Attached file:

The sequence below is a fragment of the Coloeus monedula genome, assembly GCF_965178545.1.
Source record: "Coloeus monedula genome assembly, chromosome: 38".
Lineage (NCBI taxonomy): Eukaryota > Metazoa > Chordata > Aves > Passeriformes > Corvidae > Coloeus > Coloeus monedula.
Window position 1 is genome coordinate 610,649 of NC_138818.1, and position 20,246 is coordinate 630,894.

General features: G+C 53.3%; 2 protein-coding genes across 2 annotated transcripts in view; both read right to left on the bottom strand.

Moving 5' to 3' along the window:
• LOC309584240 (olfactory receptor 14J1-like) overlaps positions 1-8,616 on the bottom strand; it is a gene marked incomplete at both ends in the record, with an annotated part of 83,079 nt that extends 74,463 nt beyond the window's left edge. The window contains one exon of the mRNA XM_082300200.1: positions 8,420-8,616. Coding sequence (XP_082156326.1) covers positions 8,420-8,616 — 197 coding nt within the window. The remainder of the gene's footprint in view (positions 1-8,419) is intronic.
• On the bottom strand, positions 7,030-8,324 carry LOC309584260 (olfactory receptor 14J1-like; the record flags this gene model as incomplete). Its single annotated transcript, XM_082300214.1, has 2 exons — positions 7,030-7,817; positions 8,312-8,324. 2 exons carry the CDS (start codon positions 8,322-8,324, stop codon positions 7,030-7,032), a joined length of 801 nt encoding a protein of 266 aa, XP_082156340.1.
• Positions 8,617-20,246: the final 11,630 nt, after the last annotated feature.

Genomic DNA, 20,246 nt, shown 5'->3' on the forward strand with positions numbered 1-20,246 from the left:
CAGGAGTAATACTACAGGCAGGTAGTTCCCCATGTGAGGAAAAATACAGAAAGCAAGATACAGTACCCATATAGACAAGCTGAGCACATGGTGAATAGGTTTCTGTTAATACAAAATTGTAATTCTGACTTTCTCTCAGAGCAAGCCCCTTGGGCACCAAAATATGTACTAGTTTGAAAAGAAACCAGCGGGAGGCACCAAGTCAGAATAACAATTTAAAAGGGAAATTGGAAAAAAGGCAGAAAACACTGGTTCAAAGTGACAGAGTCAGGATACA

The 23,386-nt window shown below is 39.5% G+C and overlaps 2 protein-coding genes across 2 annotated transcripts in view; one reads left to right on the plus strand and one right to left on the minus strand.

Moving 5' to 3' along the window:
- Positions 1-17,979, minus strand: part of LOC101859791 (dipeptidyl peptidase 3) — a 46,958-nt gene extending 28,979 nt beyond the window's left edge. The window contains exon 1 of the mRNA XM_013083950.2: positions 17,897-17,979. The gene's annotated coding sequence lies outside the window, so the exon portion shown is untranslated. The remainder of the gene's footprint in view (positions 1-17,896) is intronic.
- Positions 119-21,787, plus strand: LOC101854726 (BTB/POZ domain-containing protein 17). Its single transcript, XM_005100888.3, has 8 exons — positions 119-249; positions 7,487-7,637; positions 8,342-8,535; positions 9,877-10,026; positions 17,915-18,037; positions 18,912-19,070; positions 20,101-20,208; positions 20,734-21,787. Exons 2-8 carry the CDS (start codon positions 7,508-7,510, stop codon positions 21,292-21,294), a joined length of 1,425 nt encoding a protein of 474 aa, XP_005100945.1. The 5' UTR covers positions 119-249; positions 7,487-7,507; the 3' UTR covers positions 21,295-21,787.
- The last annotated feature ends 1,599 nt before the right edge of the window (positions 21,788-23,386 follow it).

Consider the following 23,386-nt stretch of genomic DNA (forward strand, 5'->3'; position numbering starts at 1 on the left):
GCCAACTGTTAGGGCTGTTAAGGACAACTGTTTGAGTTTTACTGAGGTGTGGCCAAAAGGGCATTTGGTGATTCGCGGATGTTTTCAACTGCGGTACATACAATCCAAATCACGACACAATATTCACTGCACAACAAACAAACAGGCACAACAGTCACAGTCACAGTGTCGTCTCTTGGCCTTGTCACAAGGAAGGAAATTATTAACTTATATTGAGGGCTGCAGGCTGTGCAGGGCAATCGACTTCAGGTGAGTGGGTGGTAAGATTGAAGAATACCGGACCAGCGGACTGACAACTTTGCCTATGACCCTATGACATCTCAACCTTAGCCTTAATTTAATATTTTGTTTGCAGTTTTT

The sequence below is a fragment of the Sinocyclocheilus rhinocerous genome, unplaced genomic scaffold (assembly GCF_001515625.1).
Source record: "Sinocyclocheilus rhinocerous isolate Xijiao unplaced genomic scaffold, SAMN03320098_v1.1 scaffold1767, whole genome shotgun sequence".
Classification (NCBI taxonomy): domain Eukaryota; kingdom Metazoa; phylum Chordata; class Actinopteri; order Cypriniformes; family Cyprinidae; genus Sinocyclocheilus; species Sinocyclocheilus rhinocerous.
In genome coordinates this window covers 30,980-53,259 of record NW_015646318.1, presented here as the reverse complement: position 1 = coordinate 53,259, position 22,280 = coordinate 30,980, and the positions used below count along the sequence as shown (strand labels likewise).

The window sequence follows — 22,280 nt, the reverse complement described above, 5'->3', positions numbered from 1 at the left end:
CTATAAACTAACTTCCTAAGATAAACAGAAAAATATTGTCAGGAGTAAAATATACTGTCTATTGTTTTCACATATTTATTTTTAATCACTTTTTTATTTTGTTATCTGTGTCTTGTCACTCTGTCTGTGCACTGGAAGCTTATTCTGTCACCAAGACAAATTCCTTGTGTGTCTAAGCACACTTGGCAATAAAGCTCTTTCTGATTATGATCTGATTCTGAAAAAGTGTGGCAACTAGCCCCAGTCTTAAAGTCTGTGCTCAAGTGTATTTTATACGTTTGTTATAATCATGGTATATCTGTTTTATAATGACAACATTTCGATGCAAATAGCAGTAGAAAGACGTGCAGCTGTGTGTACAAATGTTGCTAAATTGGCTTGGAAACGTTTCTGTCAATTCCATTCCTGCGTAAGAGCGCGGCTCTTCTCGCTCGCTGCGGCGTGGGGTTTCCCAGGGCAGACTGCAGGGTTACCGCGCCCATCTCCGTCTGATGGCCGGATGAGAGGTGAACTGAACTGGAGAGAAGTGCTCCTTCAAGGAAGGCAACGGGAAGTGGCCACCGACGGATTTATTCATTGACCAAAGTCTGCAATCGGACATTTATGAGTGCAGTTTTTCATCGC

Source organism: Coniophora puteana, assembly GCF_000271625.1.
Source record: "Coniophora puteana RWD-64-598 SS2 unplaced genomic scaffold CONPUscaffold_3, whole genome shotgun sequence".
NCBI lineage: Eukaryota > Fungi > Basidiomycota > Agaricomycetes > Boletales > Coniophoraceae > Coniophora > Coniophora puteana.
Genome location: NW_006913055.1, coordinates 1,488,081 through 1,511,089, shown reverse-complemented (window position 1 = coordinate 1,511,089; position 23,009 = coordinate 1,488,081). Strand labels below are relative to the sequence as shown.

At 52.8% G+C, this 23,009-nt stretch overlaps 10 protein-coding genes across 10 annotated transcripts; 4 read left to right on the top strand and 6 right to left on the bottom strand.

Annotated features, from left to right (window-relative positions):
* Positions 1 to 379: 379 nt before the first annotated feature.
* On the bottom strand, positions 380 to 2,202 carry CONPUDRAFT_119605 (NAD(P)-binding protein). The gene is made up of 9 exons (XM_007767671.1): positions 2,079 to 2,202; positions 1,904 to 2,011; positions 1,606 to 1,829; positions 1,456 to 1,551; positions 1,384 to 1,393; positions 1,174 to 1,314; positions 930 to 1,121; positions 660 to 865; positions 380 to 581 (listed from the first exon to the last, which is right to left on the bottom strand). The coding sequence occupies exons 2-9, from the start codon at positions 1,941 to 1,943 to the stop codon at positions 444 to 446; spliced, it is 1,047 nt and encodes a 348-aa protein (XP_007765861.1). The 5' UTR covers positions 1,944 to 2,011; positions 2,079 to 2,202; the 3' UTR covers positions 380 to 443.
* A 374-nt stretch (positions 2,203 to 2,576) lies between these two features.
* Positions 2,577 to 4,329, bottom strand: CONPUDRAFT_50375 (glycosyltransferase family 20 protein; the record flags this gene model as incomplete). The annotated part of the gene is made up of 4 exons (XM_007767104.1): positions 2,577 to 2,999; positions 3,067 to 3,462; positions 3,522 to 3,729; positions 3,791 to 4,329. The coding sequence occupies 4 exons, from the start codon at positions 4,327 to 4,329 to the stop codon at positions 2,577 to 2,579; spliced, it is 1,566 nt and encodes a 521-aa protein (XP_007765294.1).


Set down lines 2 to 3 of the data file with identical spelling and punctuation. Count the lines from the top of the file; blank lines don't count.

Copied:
Source record: "Coloeus monedula genome assembly, chromosome: 38".
Lineage (NCBI taxonomy): Eukaryota > Metazoa > Chordata > Aves > Passeriformes > Corvidae > Coloeus > Coloeus monedula.